My position is that this is how we have come about many of the colloquialisms of today. This on the regular phrase is one but there are many, things like: "throw up a deuce" (to show a "peace" symbol), "roll a fatty (or blunt)" (talking about smoking pot), bling (jewelry), rims or 20's (nice wheels on a car), "gimme a 40" (pronounced "foe-tee") to mean 40oz beer (it was common in the "hood" or ghetto for people to buy 40oz alcoholic beverages). There are tons of these types of words and phrases and many variations. "I'm out" (leaving) comes from rap's early "Audi 5000 G", which just meant, "I'm outta hear guys". Audi 5000 was a popular and desired car by that culture at the time. It eventually morphed to simply "Audi" and then finally "out" or "outta" or "outtie".


So, basically, these words are a way to create identity within subcultures and they are also the mechanism to create rhymes for songs.

I would peg the origin of this particular phrase at around 1990-1995, probably occurring on the west coast and/or southern parts of the United States. Defari was a west coast [California] rapper at the time.

| improve this answer | |
  • I enjoyed your thoughts, although I'd take issue with many of them. The "I'm out" association with Audi, seems particularly far fetched to me. I'd guess "I'm out" was used in poker perhaps even back to the late 1800's , and "Lets get out of here" far predated urban culture of the 1980s, or even the 1950s. "outta" is a completely normal and expectable contraction like 'would'a" 'could'a" and others. I'm sure sports announcers in the 1920s didn't always enunciate "out of" clearly when saying the ball is "out of bounds" even if they were careful to spell it better. – Tom22 Jul 20 '17 at 20:18
  • @Tom22 Perhaps I should reword that little section. I agree with you about some of those references. What I was getting at is that as a youngster the phrasing "Audi 5000 G" became popular in urban and rap culture America. It eventually morphed to just Audi. I agree they may have been borrowing it from already used versions of "outta here", etc. I just meant to show how the terms so common today, "I'm out", or , "outtie", are likely evolved from those early "Audi" references in "hood" America. But I should probably take a moment to clean it up, I agree. I'll do so later. Thx! – Kace36 Jul 20 '17 at 21:19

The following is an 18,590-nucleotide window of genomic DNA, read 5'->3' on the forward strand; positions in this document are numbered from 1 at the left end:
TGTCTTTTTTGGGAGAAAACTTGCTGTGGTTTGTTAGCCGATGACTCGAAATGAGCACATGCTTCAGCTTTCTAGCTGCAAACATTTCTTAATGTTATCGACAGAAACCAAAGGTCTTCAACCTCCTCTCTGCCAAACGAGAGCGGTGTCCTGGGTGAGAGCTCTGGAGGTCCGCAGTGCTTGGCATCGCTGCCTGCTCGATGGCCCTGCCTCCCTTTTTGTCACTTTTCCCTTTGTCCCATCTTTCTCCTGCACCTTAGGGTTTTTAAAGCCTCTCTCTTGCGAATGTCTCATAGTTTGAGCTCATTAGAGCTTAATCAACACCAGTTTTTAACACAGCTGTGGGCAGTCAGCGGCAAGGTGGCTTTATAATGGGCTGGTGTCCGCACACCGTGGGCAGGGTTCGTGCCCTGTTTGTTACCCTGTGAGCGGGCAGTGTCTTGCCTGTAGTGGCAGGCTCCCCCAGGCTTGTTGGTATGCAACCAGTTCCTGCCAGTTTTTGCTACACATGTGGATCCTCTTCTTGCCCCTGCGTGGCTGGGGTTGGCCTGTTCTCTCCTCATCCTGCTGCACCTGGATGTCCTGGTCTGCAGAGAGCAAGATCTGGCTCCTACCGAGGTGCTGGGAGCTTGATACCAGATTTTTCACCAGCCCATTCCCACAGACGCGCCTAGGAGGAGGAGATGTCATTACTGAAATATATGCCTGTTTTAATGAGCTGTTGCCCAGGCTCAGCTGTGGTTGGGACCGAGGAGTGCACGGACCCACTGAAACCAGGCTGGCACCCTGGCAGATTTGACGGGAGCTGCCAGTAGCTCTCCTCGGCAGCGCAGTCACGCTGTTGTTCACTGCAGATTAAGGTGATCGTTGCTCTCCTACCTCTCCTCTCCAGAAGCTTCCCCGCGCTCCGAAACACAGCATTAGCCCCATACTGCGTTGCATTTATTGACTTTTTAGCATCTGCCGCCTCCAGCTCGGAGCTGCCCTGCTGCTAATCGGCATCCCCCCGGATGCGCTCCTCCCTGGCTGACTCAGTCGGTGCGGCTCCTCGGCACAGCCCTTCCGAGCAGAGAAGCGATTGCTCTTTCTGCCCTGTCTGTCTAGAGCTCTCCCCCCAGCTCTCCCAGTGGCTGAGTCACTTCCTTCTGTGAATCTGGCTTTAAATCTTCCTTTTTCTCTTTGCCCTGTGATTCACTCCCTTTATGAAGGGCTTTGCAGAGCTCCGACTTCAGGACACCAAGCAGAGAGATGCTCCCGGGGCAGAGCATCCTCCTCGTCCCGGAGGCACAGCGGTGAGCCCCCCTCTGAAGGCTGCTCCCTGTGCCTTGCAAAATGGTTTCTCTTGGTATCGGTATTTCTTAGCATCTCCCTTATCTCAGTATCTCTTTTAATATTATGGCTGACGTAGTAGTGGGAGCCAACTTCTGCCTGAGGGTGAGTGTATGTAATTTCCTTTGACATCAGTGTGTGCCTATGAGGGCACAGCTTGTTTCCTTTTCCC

• I was curious about this one... here is a great page with rap citations using the term therightrhymes.com/on-the-regular They show Ice-T using it in 1991 with lots of early rap citations fitting your memory. It was hard to find the first citation as most lyrics on the web do not include the phrase ohhla.com/anonymous/ice_t/og/th_tower.ict.txt – Tom22 Jul 21 '17 at 23:17
  • I'm not that familiar with Rap music but the uses I found don't look like forced rhymes ... although I can hear the rhythm of the word "regular" being fitting for a phrase end to the extent I understand the rhythmic conventions. I looked up a number of them (interesting how the lyrics aren't always consistent at the lyric sites) and none of them seem forced to me. Going through a number a few years after use the phrase mid sentence. I'm not sure that came from one isolated remix version Ice-T used. It was interesting looking it up and I do think fitting into rap is a plausible start – Tom22 Jul 21 '17 at 23:35

The first use I can identify is from Dr. Dre's 1999 track Xxplosive on the album "2001":

Pimping bitches on the regular, I put that on the G

A hustler and a player, nowadays it pays to be

I can personally attest to having first heard this in use between 1999 and 2003 in the form of "hooking up on the reg". This was from white American musicians on the West Coast (Portland, Ore.) heavily influenced by hip-hop artists including Dr. Dre and Snoop Dogg.

| improve this answer | |

This thread is from July but I was just now looking up the phrase as it has exploded across my local demographic--middle aged white SF Bay Area folks-- in the last year or so. While some of us may be plugged into hip hop culture it seems like diffusion from younger people. Without knowledge of hip hop origins, it sounded to me pleasingly down home. Associated phrasing like "On the daily" is also heard, if less common.

| improve this answer | |
  • 1
    Answers are expected to be substantial and to contain citations to documentation which support their argument. This kind of answer is below the standard of the site. Please edit accordingly. – Nigel J Nov 22 '17 at 4:14
  • Welcome to ELU. Please note this is not a discussion forum, but instead is a Q&A site. Anything typed in the Answer box must therefore answer the Question. What you've typed here doesn't answer when it came into vogue or what region/culture it originated in. – AndyT Nov 22 '17 at 10:01

Your Answer

By clicking “Post Your Answer”, you agree to our terms of service, privacy policy and cookie policy

Not the answer you're looking for? Browse other questions tagged or ask your own question.